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28 May, 2021

Residents’ fears about link road

RESIDENTS who will be most affected by a proposed link road between Trinity Beach and Kewarra Beach are making an impassioned plea for the plan to be reconsidered.

Shantel Watkins and her next door neighbour Calvin Fergie. PHOTO: Tanya Murphy

Two weeks remains for feedback to be submitted to the Cairns Council about their concept plan for a road link between Trinity Beach and Kewarra Beach, which will necessitate the demolition of a state-owned house at 146 Trinity Beach Road.

Shantel Watkins is the leaseholder at the condemned house, and said she had not received any letter or notification about the plan and had only heard about it from neighbours.

“I’m starting to get a lot of anxiety about it,” said the mother of three, part time tourism worker and full-time nursing student.

“Why is it so important now in the middle of a rental crisis, to tear down a house that has a family living in it? Can’t they wait? Can’t they build the road somewhere else?”

When this question was put to Division Nine Councillor Brett Olds, he said under Roads to Recovery Funding the road had to be completed in the 2021-22 financial year, but demolition of the home would not be required until 2022.

“The Department of Transport and Main Roads,s acquired the property more than 20 years ago with the knowledge it would need to be demolished at some stage to allow for this critical link to be constructed,” he said.

Calvin Fergie, homeowner adjacent to the condemned property, said the proposed intersection would see traffic and buses braking, idling and accelerating just nine metres from his living room and he was already losing sleep over it.

“It’s stressing me, it’s putting pressure on my family,” he said.

“I will lose about $50,000 on my house value.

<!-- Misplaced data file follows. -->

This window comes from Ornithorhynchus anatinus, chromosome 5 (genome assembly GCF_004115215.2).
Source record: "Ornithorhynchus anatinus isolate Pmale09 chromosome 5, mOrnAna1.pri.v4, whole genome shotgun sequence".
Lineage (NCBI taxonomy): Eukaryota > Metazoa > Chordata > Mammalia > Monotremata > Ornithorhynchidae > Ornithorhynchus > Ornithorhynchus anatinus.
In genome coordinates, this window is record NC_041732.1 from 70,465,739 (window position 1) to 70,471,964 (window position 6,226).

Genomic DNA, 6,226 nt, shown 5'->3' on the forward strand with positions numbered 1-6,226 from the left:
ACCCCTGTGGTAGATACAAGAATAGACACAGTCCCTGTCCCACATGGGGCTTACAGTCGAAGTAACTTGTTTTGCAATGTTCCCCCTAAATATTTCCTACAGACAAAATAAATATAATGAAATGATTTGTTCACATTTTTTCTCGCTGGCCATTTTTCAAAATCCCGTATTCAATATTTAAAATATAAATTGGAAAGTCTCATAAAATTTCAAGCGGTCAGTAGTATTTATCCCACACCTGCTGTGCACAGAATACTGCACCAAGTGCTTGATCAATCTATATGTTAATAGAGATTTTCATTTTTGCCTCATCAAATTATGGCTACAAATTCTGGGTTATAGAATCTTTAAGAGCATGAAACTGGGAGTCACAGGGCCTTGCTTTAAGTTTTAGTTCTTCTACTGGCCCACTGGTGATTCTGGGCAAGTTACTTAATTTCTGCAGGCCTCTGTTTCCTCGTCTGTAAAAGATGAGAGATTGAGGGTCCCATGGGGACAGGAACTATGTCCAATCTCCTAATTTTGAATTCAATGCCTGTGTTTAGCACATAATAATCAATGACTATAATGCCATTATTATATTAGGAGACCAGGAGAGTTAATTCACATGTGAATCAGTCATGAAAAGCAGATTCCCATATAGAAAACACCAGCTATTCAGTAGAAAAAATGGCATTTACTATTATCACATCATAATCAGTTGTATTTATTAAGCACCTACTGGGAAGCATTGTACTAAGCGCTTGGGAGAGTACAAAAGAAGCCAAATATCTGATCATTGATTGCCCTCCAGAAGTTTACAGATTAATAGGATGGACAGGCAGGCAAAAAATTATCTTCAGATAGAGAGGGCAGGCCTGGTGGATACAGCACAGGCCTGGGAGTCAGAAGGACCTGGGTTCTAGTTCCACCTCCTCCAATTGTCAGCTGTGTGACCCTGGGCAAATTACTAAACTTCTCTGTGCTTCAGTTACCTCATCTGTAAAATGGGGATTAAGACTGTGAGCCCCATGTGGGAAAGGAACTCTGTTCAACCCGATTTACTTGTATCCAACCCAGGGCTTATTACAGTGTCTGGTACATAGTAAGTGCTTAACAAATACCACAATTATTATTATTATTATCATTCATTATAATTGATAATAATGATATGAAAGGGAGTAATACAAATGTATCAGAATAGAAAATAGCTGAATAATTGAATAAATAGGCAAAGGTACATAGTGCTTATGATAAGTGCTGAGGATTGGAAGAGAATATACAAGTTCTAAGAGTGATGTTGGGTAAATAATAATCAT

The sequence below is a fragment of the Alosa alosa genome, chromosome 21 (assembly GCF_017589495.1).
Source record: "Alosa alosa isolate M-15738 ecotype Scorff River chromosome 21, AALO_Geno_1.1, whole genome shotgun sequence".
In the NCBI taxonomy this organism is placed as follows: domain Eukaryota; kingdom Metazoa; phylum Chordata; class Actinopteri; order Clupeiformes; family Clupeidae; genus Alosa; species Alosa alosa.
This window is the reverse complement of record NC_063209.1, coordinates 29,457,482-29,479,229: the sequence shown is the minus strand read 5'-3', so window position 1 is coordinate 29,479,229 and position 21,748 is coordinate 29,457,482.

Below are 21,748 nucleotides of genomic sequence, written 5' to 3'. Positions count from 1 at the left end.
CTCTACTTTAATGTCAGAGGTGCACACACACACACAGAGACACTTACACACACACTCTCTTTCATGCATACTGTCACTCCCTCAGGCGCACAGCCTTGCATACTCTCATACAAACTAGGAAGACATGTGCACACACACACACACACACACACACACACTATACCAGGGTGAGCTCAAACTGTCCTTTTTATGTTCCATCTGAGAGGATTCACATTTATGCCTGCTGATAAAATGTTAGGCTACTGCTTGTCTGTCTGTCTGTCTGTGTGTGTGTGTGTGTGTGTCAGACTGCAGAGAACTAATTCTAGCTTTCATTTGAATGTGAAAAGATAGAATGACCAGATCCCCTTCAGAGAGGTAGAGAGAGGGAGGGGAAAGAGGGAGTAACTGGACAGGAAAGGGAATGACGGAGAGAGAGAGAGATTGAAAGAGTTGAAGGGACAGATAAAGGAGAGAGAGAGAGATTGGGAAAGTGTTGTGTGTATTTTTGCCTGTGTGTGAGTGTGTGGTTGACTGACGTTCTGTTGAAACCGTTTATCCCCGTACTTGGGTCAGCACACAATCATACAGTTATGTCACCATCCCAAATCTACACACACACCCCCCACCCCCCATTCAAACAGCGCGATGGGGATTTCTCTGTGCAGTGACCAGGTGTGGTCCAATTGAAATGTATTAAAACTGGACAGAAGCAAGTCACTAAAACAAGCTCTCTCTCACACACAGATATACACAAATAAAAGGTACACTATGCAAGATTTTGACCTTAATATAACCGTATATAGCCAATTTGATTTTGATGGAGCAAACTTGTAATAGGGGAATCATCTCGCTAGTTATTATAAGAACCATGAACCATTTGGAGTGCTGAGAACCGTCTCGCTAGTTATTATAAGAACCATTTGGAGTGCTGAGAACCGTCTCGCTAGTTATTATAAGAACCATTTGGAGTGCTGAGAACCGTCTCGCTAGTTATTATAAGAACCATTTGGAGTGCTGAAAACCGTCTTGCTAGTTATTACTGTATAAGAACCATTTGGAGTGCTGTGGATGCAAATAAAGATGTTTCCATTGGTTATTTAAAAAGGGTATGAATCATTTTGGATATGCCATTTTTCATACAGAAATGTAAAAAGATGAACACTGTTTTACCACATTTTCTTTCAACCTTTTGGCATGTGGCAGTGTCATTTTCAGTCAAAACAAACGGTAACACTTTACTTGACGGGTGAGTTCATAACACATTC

“When cars turn the corner onto the link road their headlights will be shining right into my living room windows.

“It’s going to be very dangerous for me to get in and out of my driveway.”

Councillor Olds said of all alternative routes, the latest proposal would impact the least amount of properties and provide a vital second entry and exit route for Kewarra Beach residents.

“It will reduce congestion on the highway by removing the need to use the Captain Cook Highway to travel from one beach to the other, and improves access to busy community places like Trinity Beach Sporting Precinct and the Trinity Anglican School,” he said.

Trinity Anglican School was ambivalent about the benefits of the road.

“Trinity Anglican School is neither for or against the road changes, however the safety of our students and community is our biggest priority, if the road goes ahead I would presume and expect council to sit down and work closely with us to ensure the safety of our community is not compromised,” said Trinity Anglican School spokesperson Alana Ripepi.

Smithfield resident Trish Merchant is the former president of the Trinity Anglican School ‘Parents and Friends Association’ and made a submission to council last year opposing the road.

“After seven years of being a parent of a child at TAS Kewarra Beach, I believe it’s not a sensible proposal to put that kind of extra traffic past a primary school and into a residential area,” she said.

“The school has been cited as a beneficiary of this project, but the school didn’t ask for it. It will make it harder to get in and out of the carpark, and dangerous for children walking across the road.

“What’s more, after working as a police officer for more than 20 years, I believe this plan will create a road safety issue.

“To have the road link with traffic and buses pulling out onto a dangerous bend in Trinity Beach Road, is just an accident waiting to happen.”

Member for Barron River Craig Crawford said he was not opposed to the idea of interconnecting roads to remove traffic from arterial roads.

“The location and design of this road is a matter for council, but I have been approached by affected residents who are concerned that they have not been properly consulted and feel that it’s been imposed on them,” Minister Crawford said.

Ms Merchant said traffic should be kept on the highway.

“Highways are where traffic needs to be, the highway is designed to handle a large volume of cars – why divert them onto residential streets where there are native wallabies and children?” she said.

“Roads to Recovery money is supposed to be aimed at improving safety, and I believe the money could have been better spent elsewhere.

“Creating slips lanes between Kewarra and Trinity would benefit thousands more residents and reduce the risks to children.”

Trinity Beach resident Chris Bosnjak said they a residents’ petition showed broad community support for a cycle and pedestrian path between the suburbs rather than a road.

The concept plan is available on Council’s website under “works in progress” and feedback can be sent to

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